Second, it asks what is it to be accused and convicted of a crime that you did not commit (giving Mr. Syed the benefit of the doubt in this question)? What does it do to a life? How much or how little evidence is needed to convict? What factors (other than the facts of a case) may play into a jury’s decision?

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A note from the victim, written just before the crime.

Mr. Syed speaks about how it hurts to have lost the trust of his friends and community. He explains how he has never known independence in his life after leaving school to go directly to jail. He discusses his experience in jail – how it was or was not as he expected, what he does all day, and how he maintains relationships with those on the outside.

Thirdly, it is plain (to me) that much of the trouble that the different players of this story get into is due to their initial unwillingness to expose relatively minor illicit dealings to the police or to keep parents in the dark with respect to relationships outside of their own cultural group (Mr. Syed is of Pakistani Muslim descent and his family has prohibited him from dating girls outside of this religious community.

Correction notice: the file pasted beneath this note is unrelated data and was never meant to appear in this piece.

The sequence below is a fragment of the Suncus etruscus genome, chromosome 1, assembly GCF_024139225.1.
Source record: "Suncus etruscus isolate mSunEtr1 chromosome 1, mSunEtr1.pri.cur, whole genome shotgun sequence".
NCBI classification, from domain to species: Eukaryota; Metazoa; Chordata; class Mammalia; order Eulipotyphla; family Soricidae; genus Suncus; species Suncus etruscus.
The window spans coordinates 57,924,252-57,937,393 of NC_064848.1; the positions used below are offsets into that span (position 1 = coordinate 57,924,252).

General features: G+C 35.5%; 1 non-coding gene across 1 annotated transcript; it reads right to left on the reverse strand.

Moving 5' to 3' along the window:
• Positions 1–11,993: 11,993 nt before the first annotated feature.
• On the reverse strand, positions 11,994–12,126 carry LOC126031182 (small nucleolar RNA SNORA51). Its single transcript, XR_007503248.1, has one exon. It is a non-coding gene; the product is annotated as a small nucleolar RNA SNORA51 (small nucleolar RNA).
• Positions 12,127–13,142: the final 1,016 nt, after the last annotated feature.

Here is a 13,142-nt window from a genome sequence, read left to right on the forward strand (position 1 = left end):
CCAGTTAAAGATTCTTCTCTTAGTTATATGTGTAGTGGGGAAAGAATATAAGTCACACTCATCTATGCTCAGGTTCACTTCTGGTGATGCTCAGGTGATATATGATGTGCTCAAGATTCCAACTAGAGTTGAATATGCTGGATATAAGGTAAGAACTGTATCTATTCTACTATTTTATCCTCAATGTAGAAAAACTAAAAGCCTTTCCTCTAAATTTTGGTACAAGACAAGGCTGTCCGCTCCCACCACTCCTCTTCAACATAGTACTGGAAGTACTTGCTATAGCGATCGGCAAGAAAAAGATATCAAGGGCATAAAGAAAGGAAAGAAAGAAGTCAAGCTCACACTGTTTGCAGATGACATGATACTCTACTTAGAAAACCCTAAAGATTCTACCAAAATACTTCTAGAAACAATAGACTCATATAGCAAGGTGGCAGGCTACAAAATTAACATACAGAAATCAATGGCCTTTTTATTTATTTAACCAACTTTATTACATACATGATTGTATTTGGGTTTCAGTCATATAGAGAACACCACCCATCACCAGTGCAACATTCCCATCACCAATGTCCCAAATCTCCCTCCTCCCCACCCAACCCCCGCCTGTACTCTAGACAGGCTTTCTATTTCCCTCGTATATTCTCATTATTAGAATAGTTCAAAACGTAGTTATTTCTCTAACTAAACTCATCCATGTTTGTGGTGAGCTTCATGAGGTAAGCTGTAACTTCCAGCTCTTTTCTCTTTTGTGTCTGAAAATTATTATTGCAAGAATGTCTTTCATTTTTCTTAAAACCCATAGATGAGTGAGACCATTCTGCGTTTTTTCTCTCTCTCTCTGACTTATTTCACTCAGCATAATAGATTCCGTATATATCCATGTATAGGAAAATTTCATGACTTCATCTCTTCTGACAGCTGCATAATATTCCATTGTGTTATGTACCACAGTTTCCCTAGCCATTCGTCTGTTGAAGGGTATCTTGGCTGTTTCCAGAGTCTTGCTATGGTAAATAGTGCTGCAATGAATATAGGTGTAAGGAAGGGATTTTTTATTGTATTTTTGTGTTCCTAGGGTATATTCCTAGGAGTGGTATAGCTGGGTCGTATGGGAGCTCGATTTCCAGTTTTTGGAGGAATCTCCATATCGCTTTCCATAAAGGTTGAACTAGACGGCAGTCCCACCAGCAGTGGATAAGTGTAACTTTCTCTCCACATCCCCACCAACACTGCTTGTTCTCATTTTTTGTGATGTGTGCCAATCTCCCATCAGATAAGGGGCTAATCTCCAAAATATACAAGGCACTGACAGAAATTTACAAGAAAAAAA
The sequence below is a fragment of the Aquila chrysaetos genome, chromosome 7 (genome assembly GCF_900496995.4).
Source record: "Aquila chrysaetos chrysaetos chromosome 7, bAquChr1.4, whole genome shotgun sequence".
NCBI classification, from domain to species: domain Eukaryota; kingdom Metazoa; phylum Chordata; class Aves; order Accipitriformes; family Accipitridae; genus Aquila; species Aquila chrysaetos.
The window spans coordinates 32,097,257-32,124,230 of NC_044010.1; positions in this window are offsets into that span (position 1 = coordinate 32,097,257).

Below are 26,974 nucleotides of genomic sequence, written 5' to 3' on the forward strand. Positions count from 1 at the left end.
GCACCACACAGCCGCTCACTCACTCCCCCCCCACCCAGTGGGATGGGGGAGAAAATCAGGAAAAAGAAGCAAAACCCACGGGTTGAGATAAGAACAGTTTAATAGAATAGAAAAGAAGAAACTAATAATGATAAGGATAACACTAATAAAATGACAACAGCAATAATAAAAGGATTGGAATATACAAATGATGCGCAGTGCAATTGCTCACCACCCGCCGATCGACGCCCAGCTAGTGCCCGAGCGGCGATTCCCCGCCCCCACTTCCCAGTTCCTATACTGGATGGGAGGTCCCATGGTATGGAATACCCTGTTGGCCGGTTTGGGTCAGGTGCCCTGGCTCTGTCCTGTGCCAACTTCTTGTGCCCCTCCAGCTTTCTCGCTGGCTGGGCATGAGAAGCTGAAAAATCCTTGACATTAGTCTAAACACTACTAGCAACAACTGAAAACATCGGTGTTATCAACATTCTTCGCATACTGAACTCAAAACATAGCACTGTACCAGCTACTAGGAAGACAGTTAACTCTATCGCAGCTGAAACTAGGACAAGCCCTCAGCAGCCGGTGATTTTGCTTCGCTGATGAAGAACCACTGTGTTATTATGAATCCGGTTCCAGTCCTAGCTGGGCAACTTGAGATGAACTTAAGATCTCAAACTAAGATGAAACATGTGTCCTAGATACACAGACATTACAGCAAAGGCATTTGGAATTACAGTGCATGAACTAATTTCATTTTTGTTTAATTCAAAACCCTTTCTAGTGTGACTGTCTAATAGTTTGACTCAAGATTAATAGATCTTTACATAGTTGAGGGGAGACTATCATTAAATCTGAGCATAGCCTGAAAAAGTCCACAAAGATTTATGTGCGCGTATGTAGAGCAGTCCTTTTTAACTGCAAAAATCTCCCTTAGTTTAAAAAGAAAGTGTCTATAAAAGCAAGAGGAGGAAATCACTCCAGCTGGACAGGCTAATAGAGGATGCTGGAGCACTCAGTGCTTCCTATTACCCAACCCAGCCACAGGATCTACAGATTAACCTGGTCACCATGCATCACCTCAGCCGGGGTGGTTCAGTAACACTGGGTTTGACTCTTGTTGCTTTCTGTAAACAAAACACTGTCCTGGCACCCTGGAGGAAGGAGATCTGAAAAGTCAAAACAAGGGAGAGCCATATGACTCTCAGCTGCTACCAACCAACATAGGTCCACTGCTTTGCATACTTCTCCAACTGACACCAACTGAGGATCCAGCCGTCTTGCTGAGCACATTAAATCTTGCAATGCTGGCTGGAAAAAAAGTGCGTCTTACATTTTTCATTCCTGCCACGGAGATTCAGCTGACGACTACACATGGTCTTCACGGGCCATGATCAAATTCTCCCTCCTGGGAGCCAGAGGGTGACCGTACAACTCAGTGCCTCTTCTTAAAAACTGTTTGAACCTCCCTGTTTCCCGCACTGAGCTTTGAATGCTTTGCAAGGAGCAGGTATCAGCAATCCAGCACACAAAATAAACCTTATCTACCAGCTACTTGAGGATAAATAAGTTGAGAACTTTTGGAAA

And, lastly, on a more personal level, this story brings memories of a case in which I sat on the jury for earlier this year. Was our judgment correct? Were we biased against the defendant? Did we have sufficient information to make the decision we made? It was painful to weigh the lack of ‘hard’ evidence against an abundance of ‘circumstantial’ evidence. Yet we were instructed by the court to consider both types of evidence as equivalent (an instruction that literally wound up settling our decision more than any other single fact).

How would I feel if I was the one on trial? Wouldn’t I be irate if I learned that I had been convicted on the basis of such a simple instruction? Is justice really blind? Was this instruction about evidence reasonable?

All during the trial, it was plain to the jury that it was the incompetence of the defendant’s lawyer that really made the case for the prosecution. Would he have been convicted if he had a better lawyer?

I’ve been mulling over all of these questions – bouncing from the case of Adnan Syed, to the one I served on. For all this, I think Serial has been incredibly successful.

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Posted by on December 19, 2014 in Uncategorized


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Frost in the low areas